Wednesday, November 16, 2011

A Place to Put His Stuff

"Papa, please stay."

Trenton grabbed my right pinky with his little hand as we went to leave their house the night of his birthday party.  We had just told him it was time for us to go home.

We stayed another 10 minutes.

(this post sat as a draft for months, and I never finished it.  But I want to remember this.  So I'm going to go ahead and post the fragment.)

note to self:  This had something to do with the John Deere wagon we got him.

Thursday, August 25, 2011

Take the Time

I'm still learning to use my BOSS BR-600 recording "studio".   Here's a Freddy Jones Band cover. That's me on guitar, me on lead vocals, and me on backing vocals. :-)

Update: learned the auto-punch-in/out feature. Went back and edited out some of the really bad off-key warbles, and changed the harmonies on the "a matter of your pride" to lower harmonies which is more like the original, and fixed my big guitar flub-up near the end. Not sure I like the lower harmonies as well as the higher ones I used before. And I can hear a couple of editing errors in there as well. But ... progress.

Ok, now I re-did the whole thing because I liked the higher harmonies better, the repeated "matter of your pride", and this time it's consistent guitar all the way through, baby. Added a couple more harmonies and took the thicker ones out.

Sunday, June 19, 2011

Going to the Park

Brian wanted to take Trenton to Rock Bridge Park today for Fathers Day, and he invited me along.  I, like Brian, hadn't been there in years.  And I've been thinking about taking Trenton out to a creek to splash around and have fun.  Throwing rocks and sticks. 

They came by the house to get me, and as soon as he got in the house, it was "Come on, Papa.  Are going to the park."

We packed along some water and some crackers and grapes for Trenton and drove down to the park and headed up the trail to the Rock Bridge.   Trenton didn't seem to want to stay long at any place, wanting to go down every muddy trail we weren't going down,  and he kept asking "where's the park"? as we hiked up the wooden-planked trails.  We kept telling him "we're in the park" -- and then it occurred to me, to him a Park is the same as a playground.  Swings.  Jungle Gyms.  Slides.  Sand.  So we told him this is a different kind of park.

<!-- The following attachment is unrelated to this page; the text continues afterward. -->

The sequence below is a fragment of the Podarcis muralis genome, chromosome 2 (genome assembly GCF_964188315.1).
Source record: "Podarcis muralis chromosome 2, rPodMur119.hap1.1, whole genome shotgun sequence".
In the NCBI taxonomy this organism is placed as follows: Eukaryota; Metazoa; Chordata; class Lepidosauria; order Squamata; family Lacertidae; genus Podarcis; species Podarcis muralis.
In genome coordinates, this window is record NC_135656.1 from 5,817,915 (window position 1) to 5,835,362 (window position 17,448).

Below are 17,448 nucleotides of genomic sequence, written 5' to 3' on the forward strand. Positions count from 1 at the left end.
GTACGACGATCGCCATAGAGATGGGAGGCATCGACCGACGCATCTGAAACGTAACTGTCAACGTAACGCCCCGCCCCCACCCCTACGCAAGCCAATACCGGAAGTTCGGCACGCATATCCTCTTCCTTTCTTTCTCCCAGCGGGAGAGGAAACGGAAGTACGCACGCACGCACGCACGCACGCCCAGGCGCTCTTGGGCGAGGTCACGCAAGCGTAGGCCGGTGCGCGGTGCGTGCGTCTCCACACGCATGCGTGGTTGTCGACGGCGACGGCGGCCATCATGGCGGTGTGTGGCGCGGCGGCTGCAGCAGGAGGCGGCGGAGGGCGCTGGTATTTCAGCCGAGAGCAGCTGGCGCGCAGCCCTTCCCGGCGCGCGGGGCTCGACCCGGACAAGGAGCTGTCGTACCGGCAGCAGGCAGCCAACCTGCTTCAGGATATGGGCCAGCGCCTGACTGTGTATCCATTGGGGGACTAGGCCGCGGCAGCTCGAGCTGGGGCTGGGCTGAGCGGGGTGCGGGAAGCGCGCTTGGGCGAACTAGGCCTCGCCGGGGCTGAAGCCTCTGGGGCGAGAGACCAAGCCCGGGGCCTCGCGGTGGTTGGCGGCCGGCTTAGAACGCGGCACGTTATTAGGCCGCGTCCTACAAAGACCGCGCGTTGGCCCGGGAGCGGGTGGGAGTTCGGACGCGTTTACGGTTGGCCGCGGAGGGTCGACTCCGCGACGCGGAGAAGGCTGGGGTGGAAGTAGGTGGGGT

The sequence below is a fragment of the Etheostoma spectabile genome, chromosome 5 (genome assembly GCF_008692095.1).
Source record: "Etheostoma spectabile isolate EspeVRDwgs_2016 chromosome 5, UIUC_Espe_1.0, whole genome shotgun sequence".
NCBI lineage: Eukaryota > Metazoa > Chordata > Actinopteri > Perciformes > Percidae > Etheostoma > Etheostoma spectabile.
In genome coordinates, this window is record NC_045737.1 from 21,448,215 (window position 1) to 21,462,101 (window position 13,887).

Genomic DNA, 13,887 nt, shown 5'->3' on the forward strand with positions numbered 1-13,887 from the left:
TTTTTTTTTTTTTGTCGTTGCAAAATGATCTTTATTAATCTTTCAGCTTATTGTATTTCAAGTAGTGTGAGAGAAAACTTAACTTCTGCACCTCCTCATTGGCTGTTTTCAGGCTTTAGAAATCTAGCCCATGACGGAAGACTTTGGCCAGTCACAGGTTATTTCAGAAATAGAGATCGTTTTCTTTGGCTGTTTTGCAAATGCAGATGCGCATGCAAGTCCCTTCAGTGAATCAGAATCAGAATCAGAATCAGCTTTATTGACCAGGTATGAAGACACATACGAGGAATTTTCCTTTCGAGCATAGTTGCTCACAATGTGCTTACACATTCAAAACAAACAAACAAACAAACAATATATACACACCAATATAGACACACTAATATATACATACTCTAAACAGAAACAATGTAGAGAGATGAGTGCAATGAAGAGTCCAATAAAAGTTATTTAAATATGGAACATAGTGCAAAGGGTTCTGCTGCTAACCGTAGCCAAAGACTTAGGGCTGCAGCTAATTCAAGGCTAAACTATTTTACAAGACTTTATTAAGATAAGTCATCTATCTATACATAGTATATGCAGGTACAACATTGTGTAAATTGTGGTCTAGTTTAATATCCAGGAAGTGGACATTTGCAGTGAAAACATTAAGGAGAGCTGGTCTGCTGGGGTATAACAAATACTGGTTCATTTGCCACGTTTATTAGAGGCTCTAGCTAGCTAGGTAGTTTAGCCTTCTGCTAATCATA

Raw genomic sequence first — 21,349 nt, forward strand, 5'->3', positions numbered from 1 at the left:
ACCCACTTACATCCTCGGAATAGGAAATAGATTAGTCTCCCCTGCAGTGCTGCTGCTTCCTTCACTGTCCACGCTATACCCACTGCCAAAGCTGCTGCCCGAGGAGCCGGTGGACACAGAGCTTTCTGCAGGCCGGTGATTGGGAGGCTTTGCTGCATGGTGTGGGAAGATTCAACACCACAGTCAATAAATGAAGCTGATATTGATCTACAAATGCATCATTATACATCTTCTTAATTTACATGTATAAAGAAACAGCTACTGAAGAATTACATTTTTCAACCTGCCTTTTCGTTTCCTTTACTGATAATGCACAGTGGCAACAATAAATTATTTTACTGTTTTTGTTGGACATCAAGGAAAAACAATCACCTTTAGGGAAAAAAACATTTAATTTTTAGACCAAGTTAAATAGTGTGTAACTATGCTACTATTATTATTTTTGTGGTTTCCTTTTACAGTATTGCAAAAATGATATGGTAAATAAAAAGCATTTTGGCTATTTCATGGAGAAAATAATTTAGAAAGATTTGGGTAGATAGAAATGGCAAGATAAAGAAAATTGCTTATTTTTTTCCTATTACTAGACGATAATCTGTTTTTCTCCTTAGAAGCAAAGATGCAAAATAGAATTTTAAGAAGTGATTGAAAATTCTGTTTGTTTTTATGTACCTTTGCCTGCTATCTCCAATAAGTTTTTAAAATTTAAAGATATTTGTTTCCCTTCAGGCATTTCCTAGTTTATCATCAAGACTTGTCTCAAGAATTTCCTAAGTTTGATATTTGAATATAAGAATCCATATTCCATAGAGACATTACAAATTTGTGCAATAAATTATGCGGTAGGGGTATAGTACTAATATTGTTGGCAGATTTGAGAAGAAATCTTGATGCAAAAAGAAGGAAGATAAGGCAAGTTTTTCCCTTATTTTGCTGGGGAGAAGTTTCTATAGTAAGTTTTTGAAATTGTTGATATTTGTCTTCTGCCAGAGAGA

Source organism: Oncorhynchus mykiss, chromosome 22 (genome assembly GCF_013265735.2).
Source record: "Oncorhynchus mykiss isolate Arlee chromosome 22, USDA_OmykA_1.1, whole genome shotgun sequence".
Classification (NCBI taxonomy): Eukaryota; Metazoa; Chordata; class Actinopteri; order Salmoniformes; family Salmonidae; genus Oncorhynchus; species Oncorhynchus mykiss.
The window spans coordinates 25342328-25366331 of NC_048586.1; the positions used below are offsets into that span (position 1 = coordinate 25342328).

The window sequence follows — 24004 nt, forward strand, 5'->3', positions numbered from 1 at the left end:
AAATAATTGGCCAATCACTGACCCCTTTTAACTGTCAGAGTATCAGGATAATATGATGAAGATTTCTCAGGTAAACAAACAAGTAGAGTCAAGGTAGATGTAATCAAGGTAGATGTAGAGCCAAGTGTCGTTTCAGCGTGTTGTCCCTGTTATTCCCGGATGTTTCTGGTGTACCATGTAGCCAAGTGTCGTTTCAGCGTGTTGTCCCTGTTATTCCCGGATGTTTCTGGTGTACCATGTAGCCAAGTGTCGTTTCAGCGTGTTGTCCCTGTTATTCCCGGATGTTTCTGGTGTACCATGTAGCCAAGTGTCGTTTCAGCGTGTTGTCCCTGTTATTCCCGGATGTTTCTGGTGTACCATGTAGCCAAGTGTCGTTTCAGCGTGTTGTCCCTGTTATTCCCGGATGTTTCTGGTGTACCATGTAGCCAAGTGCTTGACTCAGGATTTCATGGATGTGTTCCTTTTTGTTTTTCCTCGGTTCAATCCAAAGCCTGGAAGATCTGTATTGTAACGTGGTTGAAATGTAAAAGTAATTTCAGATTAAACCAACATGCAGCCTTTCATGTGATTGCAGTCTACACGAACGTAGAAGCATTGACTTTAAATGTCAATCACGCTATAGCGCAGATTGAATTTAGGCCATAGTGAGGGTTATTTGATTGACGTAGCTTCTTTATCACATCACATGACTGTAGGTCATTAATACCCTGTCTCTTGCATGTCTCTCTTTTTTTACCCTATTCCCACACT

He seemed marginally interested enough when we'd actually just take him to things.  He wasn't that impressed with the Rock Bridge. But he did seem to enjoy crossing the creek, throwing a few rocks and watching daddy throw a few rocks. And he liked Devil's Icebox, though he was a little leery of the dark corners.  He got to shine a flashlight around, which is something he likes doing anyway.  But he wanted to leave pretty quick. 

He was saying "we need to find the way out", and put a little drama into it, pointing the way to go.  He was referring to a Bob The Builder episode where Muck get's lost in the forest and finally finds her tracks and follows them out of the woods.  He really likes that episode.  And when we got near the end of the trail he wanted to go back up.  He was getting a little fussy.  We figured he was tired.  It was about 1:00pm.

At any rate, we got to the car and got the grapes and crackers and we sat at a picnic table and he ate and his attitude completely changed.  He wanted to go back, and he was serious.  He wanted to see the rock bridge again.  And this time he wanted to go in.  So we did.

We figured as long as he was interested now (since he figured out that we weren't going to swings and slides and things like that and this was pretty cool after all), we shouldn't discourage him from, as he put it, "we need to explore some more!"  and "let's go on an adventure".  So he wanted to go back up the stairs and back to Devil's Ice Box again, and he wanted to go back to the dark part and shine the flashlight.  And he wasn't afraid of getting his shoes wet (though we didn't want them wet) so I took his shoes off and stuck his feet in the cold, clear water.   At which point he was no longer interested in walking in the water and he wanted his shoes right back on.